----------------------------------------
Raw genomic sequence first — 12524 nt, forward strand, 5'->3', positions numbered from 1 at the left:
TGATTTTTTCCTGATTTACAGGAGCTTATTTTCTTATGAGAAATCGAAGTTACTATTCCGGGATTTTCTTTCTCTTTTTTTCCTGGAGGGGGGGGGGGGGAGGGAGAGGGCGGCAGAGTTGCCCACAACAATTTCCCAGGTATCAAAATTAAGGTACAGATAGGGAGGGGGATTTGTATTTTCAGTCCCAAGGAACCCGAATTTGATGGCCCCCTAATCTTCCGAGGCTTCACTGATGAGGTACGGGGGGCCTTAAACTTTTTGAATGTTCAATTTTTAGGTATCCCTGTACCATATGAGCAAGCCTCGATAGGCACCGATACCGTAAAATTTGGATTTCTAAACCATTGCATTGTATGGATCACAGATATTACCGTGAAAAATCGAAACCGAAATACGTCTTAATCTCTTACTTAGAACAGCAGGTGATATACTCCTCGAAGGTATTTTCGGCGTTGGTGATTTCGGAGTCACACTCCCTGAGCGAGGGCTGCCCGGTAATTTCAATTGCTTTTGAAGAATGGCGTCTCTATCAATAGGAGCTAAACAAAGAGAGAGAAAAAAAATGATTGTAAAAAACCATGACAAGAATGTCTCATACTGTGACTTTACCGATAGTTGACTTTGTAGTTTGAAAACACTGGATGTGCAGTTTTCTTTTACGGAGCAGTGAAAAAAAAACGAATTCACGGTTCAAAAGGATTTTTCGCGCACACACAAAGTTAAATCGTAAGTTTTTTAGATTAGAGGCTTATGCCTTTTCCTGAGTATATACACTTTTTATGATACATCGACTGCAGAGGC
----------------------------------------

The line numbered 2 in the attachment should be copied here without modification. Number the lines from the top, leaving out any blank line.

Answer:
TGATTTTTTCCTGATTTACAGGAGCTTATTTTCTTATGAGAAATCGAAGTTACTATTCCGGGATTTTCTTTCTCTTTTTTTCCTGGAGGGGGGGGGGGGGAGGGAGAGGGCGGCAGAGTTGCCCACAACAATTTCCCAGGTATCAAAATTAAGGTACAGATAGGGAGGGGGATTTGTATTTTCAGTCCCAAGGAACCCGAATTTGATGGCCCCCTAATCTTCCGAGGCTTCACTGATGAGGTACGGGGGGCCTTAAACTTTTTGAATGTTCAATTTTTAGGTATCCCTGTACCATATGAGCAAGCCTCGATAGGCACCGATACCGTAAAATTTGGATTTCTAAACCATTGCATTGTATGGATCACAGATATTACCGTGAAAAATCGAAACCGAAATACGTCTTAATCTCTTACTTAGAACAGCAGGTGATATACTCCTCGAAGGTATTTTCGGCGTTGGTGATTTCGGAGTCACACTCCCTGAGCGAGGGCTGCCCGGTAATTTCAATTGCTTTTGAAGAATGGCGTCTCTATCAATAGGAGCTAAACAAAGAGAGAGAAAAAAAATGATTGTAAAAAACCATGACAAGAATGTCTCATACTGTGACTTTACCGATAGTTGACTTTGTAGTTTGAAAACACTGGATGTGCAGTTTTCTTTTACGGAGCAGTGAAAAAAAAACGAATTCACGGTTCAAAAGGATTTTTCGCGCACACACAAAGTTAAATCGTAAGTTTTTTAGATTAGAGGCTTATGCCTTTTCCTGAGTATATACACTTTTTATGATACATCGACTGCAGAGGC